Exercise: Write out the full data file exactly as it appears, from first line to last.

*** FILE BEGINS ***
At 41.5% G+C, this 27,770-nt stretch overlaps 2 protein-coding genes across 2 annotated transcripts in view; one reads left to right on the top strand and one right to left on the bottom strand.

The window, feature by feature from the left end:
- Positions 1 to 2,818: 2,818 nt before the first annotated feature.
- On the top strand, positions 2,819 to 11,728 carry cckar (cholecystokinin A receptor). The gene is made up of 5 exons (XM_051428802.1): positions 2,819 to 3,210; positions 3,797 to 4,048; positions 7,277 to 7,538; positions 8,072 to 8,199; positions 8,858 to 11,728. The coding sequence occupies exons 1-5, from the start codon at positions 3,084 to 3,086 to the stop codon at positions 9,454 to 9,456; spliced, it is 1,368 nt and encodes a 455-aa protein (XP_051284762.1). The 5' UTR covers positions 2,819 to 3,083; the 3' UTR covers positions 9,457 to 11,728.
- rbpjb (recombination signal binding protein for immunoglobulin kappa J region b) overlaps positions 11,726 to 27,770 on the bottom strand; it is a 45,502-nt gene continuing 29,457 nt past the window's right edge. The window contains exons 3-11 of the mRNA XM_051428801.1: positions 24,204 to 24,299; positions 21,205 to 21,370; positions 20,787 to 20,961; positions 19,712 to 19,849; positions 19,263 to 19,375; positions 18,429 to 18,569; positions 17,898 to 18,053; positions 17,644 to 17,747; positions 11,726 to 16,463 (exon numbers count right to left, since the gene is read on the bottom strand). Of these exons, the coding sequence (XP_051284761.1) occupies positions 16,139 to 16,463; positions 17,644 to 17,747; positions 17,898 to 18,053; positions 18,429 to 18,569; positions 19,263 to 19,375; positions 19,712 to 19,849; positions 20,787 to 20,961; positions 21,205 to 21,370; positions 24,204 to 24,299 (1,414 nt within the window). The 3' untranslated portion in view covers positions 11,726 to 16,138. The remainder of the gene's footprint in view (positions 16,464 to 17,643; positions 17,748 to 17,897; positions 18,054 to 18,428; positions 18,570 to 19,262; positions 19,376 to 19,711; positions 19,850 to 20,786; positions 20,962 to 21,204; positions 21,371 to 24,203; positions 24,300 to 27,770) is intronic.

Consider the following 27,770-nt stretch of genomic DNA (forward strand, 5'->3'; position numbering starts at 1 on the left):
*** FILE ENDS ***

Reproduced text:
At 41.5% G+C, this 27,770-nt stretch overlaps 2 protein-coding genes across 2 annotated transcripts in view; one reads left to right on the top strand and one right to left on the bottom strand.

The window, feature by feature from the left end:
- Positions 1 to 2,818: 2,818 nt before the first annotated feature.
- On the top strand, positions 2,819 to 11,728 carry cckar (cholecystokinin A receptor). The gene is made up of 5 exons (XM_051428802.1): positions 2,819 to 3,210; positions 3,797 to 4,048; positions 7,277 to 7,538; positions 8,072 to 8,199; positions 8,858 to 11,728. The coding sequence occupies exons 1-5, from the start codon at positions 3,084 to 3,086 to the stop codon at positions 9,454 to 9,456; spliced, it is 1,368 nt and encodes a 455-aa protein (XP_051284762.1). The 5' UTR covers positions 2,819 to 3,083; the 3' UTR covers positions 9,457 to 11,728.
- rbpjb (recombination signal binding protein for immunoglobulin kappa J region b) overlaps positions 11,726 to 27,770 on the bottom strand; it is a 45,502-nt gene continuing 29,457 nt past the window's right edge. The window contains exons 3-11 of the mRNA XM_051428801.1: positions 24,204 to 24,299; positions 21,205 to 21,370; positions 20,787 to 20,961; positions 19,712 to 19,849; positions 19,263 to 19,375; positions 18,429 to 18,569; positions 17,898 to 18,053; positions 17,644 to 17,747; positions 11,726 to 16,463 (exon numbers count right to left, since the gene is read on the bottom strand). Of these exons, the coding sequence (XP_051284761.1) occupies positions 16,139 to 16,463; positions 17,644 to 17,747; positions 17,898 to 18,053; positions 18,429 to 18,569; positions 19,263 to 19,375; positions 19,712 to 19,849; positions 20,787 to 20,961; positions 21,205 to 21,370; positions 24,204 to 24,299 (1,414 nt within the window). The 3' untranslated portion in view covers positions 11,726 to 16,138. The remainder of the gene's footprint in view (positions 16,464 to 17,643; positions 17,748 to 17,897; positions 18,054 to 18,428; positions 18,570 to 19,262; positions 19,376 to 19,711; positions 19,850 to 20,786; positions 20,962 to 21,204; positions 21,371 to 24,203; positions 24,300 to 27,770) is intronic.

Consider the following 27,770-nt stretch of genomic DNA (forward strand, 5'->3'; position numbering starts at 1 on the left):